Aha! Moments When Learning Git

Git is a fast, flexible but challenging distributed version control system. Before jumping in:

Along with a book, tutorial and cheatsheet, here are the insights that helped git click.

There's a staging area!

Git has a staging area. Git has a staging area!!!

Yowza, did this ever confuse me. There's both a repo ("object database") and a staging area (called "index"). Checkins have two steps:

  • git add foo.txt
    • Add foo.txt to the index. It's not checked in yet!
  • git commit -m "message"
    • Put staged files in the repo; they're now tracked
    • You can "git add --update" to stage all tracked, modified files

Why stage? Git's flexible: if a, b and c are changed, you can commit them separately or together.

But now there's two undos:

  • git checkout foo.txt
    • Undo local changes (like svn revert)
  • git reset HEAD foo.txt
    • Remove from staging area (local copy still modified).

Add and commit, add and commit -- Git has a rhythm.

Branching is "Save as..."

Branches are like "Save as..." on a directory. Best of all:

  • Easily merge changes with the original (changes tracked and never applied twice)
  • No wasted space (common files only stored once)

Why branch? Consider the utility of "Save as..." for regular files: you tinker with multiple possibilities while keeping the original safe. Git enables this for directories, with the power to merge. (In practice, svn is like a single shared drive, where you can only revert to one backup).

Imagine virtual directories

I see branches as "virtual directories" in the .git folder. While inside a physical directory (c:\project or ~/project), you traverse virtual directories with a checkout.

  • git checkout master
    • switch to master branch ("cd master")
  • git branch dev
    • create new branch from existing ("cp * dev")
    • you still need to "cd" with "git checkout dev"
  • git merge dev
    • (when in master) pull in changes from dev ("cp dev/* .")
  • git branch
    • list all branches ("ls")

My inner dialogue is "change to dev directory (checkout)... make changes... save changes (add/commit)... change to master directory... copy in changes from dev (merge)".

The physical directory is a scratchpad. Virtual directories are affected by git commands:

  • rm foo.txt
    • Remove foo.txt from your sandbox (restored if you checkout the branch again)
  • git rm foo.txt
    • Remove foo.txt from current virtual directory
    • Gotcha: you need to commit that change!

Know the current branch

Just like seeing your current directory, put the current branch in your prompt!

In my .bash_profile (modified from here):

parse_git_branch() {
    git branch 2> /dev/null | sed -e '/^[^*]/d' -e 's/* (.*)/(1)/'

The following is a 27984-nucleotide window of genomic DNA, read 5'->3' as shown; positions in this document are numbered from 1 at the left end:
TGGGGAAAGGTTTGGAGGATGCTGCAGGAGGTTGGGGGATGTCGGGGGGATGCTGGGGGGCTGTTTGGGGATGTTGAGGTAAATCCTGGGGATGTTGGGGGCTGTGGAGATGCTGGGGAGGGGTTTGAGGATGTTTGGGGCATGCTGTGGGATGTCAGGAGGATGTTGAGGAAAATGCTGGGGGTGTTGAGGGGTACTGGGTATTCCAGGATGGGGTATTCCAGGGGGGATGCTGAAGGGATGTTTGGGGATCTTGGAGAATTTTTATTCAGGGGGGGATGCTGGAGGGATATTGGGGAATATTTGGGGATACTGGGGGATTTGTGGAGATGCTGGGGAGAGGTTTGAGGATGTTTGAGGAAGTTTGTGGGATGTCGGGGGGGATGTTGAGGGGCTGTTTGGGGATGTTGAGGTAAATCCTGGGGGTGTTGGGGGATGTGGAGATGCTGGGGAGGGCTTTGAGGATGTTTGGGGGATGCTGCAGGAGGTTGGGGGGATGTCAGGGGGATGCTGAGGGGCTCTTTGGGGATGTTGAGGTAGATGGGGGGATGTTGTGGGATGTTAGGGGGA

}

export PS1="[33[00m]u@h[33[01;34m] W [33[31m]$(parse_git_branch) [33[00m]$[33[00m] "

Visualize your branch structure

Git leaves branch organization to you. Nvie.com has a great branch strategy:

  • Have a mainline (master). Mentally it's on the far right.
  • Create branches (master -> dev) and subbranches (dev -> featureX). The further from master, the crazier.
  • Only merge with neighbors (master -> dev -> feature X, or featureX -> dev -> master)

Stay sane by choosing a branch layout up front. I have a master tracking a svn project, and dev for my own code. In general, master is clean so I can branch anytime for one-off fixes.

Understand local vs. remote

Git has local and remote commands; seeing both confused me ("When do you checkout vs. pull?"). Work locally, syncing remotely as needed.

Local data

  • git init
    • create local repo
    • use git add/commit/branch to work locally

Remote data

  • git remote add name path-to-repo
    • track a remote repo (usually "origin") from an existing repo
    • remote branches are "origin/master", "origin/dev" etc.
  • git branch -a
    • list all branches (remote and local)
  • git clone path-to-repo
    • create a new local git repo copied from a remote one
    • local master tracks remote master
  • git pull
    • merge changes from tracked remote branch (if in dev, pull from origin/dev)
  • git push
    • send changes to tracked remote branch (if in dev, push to origin/dev)

Why local and remote? Subversion has central checkins, so you avoid committing unfinished work. With git, local commits are frequent and you only push when ready.

GUIDs are GOOD

Git addresses information by a hash (GUID) of its contents. If two branches are the same, they have the same GUID (and vice versa).

Why's this cool? We can create branches independently, merge them, and have a common GUID. No central numbering needed. Usually, we just compare the first few digits: "Are you on a93?".

Tips & Tricks

For your .gitconfig:

[alias]
        ci = commit
        st = status
        co = checkout
        oneline = log --pretty=oneline
        br = branch
        la = log --pretty="format:%ad %h (%an): %s" --date=short

There are some GUI tools for git, but I prefer to learn via the command line. Git is opinionated software (which I like), and analogies help me understand its world view.

Other Posts In This Series

  1. A Visual Guide to Version Control
  2. Intro to Distributed Version Control (Illustrated)
  3. Aha! Moments When Learning Git
Kalid Azad loves those Aha! moments when an idea finally clicks. BetterExplained is dedicated to learning with intuition, not blind memorization, and is honored to serve 250k readers each month.

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25 Comments

  1. Nice writeup. I’m stuck using git-svn so my workflow is a little vanilla right now but a few things that would help make it clearer:

    1. Is the staging area per branch, i.e. if you switch branches what happens to changes you had previously staged but not committed?

    2. The change directory metaphor is pretty good, but doesn’t it only apply to files that are staged or committed? If I change a file and then immediately switch to a branch, I lose that change, right?

    You should write about git stash in a follow-up – it’s one of the coolest features.

    Thanks, great blog.

    Brian

  2. Pretty cool article, I’ll use it to convince svn people to switch to git.

    I would add this in the [alias] section of the ~/.gitconfig file:

    cancel = reset –soft HEAD^

    like this you can cancel the last commit with `git cancel`. Often usefull when you forgot to add a file in the commit for instance.